"Consistent with the previous findings, [the] rate of suicidality is higher in individuals with ASD [autism spectrum disorder]."
That was one of the conclusions reported in the paper by Sevcan Karakoç Demirkaya and colleagues  (open-access) yet again touching on a most important topic when it comes to autism, particularly the part of the autism spectrum labelled as 'high-functioning'. Personally, I'm not a great fan of the 'functioning' description typically added to autism to somehow denote can from can't do. As science is starting to realise, high-functioning does not automatically imply 'can function' across the board just as the even worse description 'low-functioning' does not necessarily generalise to mean 'can't function'. I know it's the best we have at the moment but...
Anyhow, Karakoç Demirkaya et al report results following a review of medical charts for some 55 adolescents (mostly boys) aged between 7 and 20 years of age. All were diagnosed with an ASD and all had "capability of reading, writing and speaking" and were deemed to have cognitive abilities in the typical range (i.e. no learning disability). Included in the data examined were responses to the Eskin’s Suicide Screening Questionnaire; specifically answers to 5 questions on thoughts of (suicidality) and actual attempts at suicide.
Results: "Suicidality was observed in 16 individuals in our group which accounts for a rate of suicide of 29%. Among the suicidal ones, seven individuals had the diagnosis of AD [autistic disorder], eight had AS [Asperger syndrome], and an individual had PDD-NOS [pervasive developmental disorders - not otherwise specified]." Because no 'not autism' control group was included in this specific study, authors draw attention to how their figure compared with "the result of previous studies implemented on a typically developing adolescent population in our country" (Turkey) and suggest that their figure was slightly higher (29% vs 25%). I have to say that I'm pretty shocked by the suicidality figures reported in both the autism and not-autism groups.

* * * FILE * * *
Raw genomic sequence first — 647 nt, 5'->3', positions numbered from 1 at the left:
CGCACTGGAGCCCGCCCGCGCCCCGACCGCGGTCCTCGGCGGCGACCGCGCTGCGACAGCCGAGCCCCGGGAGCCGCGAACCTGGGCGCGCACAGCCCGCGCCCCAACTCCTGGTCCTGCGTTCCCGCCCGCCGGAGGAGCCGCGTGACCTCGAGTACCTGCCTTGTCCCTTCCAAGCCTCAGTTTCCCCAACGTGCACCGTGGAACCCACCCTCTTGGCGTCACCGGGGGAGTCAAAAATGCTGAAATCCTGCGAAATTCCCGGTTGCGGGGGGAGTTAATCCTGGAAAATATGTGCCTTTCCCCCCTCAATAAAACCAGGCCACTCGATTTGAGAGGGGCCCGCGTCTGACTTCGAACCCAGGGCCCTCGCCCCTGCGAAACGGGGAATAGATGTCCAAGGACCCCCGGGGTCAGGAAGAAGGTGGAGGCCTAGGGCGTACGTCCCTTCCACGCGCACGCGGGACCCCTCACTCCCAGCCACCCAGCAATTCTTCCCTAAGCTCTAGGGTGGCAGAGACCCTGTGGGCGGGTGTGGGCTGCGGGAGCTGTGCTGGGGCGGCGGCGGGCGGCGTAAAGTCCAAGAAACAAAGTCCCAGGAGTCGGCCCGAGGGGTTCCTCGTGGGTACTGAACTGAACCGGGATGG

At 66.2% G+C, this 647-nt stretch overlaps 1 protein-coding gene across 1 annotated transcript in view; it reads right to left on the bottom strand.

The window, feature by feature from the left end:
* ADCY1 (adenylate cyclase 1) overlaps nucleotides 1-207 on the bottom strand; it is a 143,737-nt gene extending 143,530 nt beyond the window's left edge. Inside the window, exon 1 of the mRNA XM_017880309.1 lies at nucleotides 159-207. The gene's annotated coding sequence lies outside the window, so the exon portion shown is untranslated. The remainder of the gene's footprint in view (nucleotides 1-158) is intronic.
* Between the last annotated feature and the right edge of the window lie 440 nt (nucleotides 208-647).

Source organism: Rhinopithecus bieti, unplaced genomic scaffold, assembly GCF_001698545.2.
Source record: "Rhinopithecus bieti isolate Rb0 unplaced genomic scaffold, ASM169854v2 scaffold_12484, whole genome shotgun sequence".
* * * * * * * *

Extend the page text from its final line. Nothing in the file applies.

On the issue of actual suicide attempts, Karakoç Demirkaya and colleagues report that about 12% of their small-ish cohort had some history of this type of behaviour. Again, this contrasted with data from other independent studies where around 4-5% of adolescents were reporting such a history. Worrying figures again.
Further: "Rates of comorbid psychiatric disorders such as mood disorders, anxiety disorders and disruptive behaviors were 23.6%, 43.6% and 65.4% respectively. Groups with the psychotic features, positive family history for suicidal behaviors and completed suicide showed more suicidality than the non-suicidal group." This is an important part of the results obtained. It implies that when we say suicidality (thoughts and/or behaviours) is 'elevated' when it comes to the autism spectrum, we can't at the present time, tease autism apart from other comorbidities that may also have an important bearing on this type of behaviour. It's a point that has been raised in relation to suicidality accompanying other labels too (see here).
I'm gonna leave it at that with the Karakoç Demirkaya findings save any charges of 'going beyond the data'. As I seem to do quite a lot these days, the primary message is that screening - preferential screening - should be an important part of the continued 'management' of autism (see here). Alongside other media headlines illustrating how for example, psychosis can be (a) present and (b) can sometimes exert a powerful effect on some people on the autism spectrum, further investigation(s) on the role of such issues (minus any stigma) in relation to suicidality and autism is also indicated.
 Karakoç Demirkaya S. et al. Assessment of suicidality in children and adolescents with diagnosis of high functioning autism spectrum disorder in a Turkish clinical sample. Neuropsychiatr Dis Treat. 2016 Nov 11;12:2921-2926.
Karakoç Demirkaya, S., Tutkunkardaş, M., & Mukaddes, N. (2016). Assessment of suicidality in children and adolescents with diagnosis of high functioning autism spectrum disorder in a Turkish clinical sample Neuropsychiatric Disease and Treatment, Volume 12, 2921-2926 DOI: 10.2147/NDT.S118304